June 6, 1944, was a day that the world would remember for many lifetimes. The young Jerry Billing awoke that morning like most of his comrades with the burden of war still hanging on their shoulders.
While still digesting the intensity of the war effort that would take place today, learned through his pre-flight briefing, he unwillingly shows a gaze of amazement on his face as he approaches his lonely Spitfire MK IX.
The large abstract black and white stripes that were painted on the wings of his aircraft through the night, now confirm the absolute uniqueness of the day.
As in so many wartime mornings, he was greeted by a dark overcast sky that would not allow an immediate take-off. Anxiety was heavy, but with mounting impatience and a long enough wait, the sky opened up the much-needed window to their mission.
Climbing up on the wing of his powerful metallic steed he peers at the break in the sky and realizes the moment has come. He takes a deep solemn breath in meditation, then breaks the silence with his words “Let’s Go Chaps”.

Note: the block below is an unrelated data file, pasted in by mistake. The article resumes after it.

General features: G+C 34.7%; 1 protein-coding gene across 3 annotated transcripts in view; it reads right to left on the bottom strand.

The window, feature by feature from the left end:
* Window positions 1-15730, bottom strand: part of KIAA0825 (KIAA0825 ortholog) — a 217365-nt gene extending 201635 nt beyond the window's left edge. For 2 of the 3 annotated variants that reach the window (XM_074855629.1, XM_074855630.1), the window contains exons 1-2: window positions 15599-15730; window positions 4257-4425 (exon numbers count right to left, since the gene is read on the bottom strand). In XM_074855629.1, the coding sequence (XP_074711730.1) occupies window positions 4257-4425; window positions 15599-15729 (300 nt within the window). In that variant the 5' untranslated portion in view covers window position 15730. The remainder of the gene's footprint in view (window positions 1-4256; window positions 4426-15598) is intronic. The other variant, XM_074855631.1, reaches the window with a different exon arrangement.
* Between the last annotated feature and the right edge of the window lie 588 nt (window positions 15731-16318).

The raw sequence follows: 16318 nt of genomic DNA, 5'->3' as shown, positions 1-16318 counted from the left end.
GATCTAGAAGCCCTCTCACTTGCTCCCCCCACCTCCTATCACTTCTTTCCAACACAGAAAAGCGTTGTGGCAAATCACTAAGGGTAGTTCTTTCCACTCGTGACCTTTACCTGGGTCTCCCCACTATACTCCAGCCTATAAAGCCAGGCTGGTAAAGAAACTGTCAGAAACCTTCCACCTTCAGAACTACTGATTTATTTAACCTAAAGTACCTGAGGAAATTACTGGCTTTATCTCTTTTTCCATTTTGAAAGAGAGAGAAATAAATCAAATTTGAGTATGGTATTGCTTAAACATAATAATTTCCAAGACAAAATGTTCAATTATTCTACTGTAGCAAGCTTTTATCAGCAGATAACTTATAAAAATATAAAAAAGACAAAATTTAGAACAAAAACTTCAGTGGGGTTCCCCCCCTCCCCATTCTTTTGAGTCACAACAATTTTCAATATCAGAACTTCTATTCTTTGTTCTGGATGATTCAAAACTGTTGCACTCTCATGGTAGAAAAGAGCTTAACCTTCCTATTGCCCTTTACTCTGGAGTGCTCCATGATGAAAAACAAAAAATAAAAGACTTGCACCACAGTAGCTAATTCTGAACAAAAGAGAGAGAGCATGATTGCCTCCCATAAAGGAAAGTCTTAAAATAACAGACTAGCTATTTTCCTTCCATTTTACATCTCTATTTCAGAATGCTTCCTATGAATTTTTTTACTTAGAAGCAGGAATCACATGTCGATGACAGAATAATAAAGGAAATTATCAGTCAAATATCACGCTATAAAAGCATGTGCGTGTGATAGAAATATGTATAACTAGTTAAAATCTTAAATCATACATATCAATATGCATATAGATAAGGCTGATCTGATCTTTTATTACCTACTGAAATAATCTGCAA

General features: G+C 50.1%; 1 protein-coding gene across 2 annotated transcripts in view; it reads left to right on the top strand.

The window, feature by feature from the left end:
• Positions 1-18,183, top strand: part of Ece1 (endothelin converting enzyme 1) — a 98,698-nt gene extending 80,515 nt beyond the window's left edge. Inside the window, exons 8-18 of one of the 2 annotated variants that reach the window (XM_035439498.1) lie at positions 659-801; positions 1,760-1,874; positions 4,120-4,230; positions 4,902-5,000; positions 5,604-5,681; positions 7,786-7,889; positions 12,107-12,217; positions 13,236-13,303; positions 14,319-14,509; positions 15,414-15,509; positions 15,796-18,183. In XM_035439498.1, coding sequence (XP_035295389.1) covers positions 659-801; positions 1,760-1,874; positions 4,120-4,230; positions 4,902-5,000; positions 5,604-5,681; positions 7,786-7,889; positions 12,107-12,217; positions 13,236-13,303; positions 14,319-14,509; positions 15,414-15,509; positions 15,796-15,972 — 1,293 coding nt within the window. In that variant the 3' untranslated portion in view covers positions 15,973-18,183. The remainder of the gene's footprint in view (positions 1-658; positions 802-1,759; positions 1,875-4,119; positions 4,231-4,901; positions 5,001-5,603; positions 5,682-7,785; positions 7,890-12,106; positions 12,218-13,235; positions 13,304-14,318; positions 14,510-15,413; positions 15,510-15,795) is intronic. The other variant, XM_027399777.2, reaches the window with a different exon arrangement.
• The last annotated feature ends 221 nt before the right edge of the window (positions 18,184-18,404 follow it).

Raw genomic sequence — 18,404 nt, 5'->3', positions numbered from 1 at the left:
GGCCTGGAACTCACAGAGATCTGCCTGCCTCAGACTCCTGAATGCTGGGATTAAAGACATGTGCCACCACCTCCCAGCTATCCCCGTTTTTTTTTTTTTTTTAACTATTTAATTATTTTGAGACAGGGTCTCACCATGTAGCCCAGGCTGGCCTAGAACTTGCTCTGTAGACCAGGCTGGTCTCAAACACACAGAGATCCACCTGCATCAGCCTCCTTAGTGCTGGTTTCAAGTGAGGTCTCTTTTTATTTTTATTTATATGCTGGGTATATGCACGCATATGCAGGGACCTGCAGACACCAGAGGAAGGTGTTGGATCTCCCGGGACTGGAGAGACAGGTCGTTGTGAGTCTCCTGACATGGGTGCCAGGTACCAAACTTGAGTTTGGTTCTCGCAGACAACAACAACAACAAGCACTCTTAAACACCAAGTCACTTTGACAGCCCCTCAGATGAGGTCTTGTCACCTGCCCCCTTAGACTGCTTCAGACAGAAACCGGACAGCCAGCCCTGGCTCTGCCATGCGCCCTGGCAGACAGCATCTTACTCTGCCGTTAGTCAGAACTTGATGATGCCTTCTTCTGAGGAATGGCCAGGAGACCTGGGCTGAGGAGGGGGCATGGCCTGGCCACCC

The D-Day mission begins.
Why Endangered Species?
In my Southland Series, my goal was to bring awareness to the rich history we have around us.
The town of Essex, (which I’m proud to say is also my place of residence), is fortunate enough to have a living piece of history. He is Jerry Billing.
Jerry started flying Spitfires on April 8, 1942 and has now flown Spitfires for over half a century. He is the only pilot of his stature still flying today! The extreme rarity of this man and the Spitfire make both “Endangered Species”.
NOTE: Ronald Suchiu also painted this as a mural on a large wall in the town of Essex, Ontario (full scale). This print is in the collection of the Prime Minister of Malta.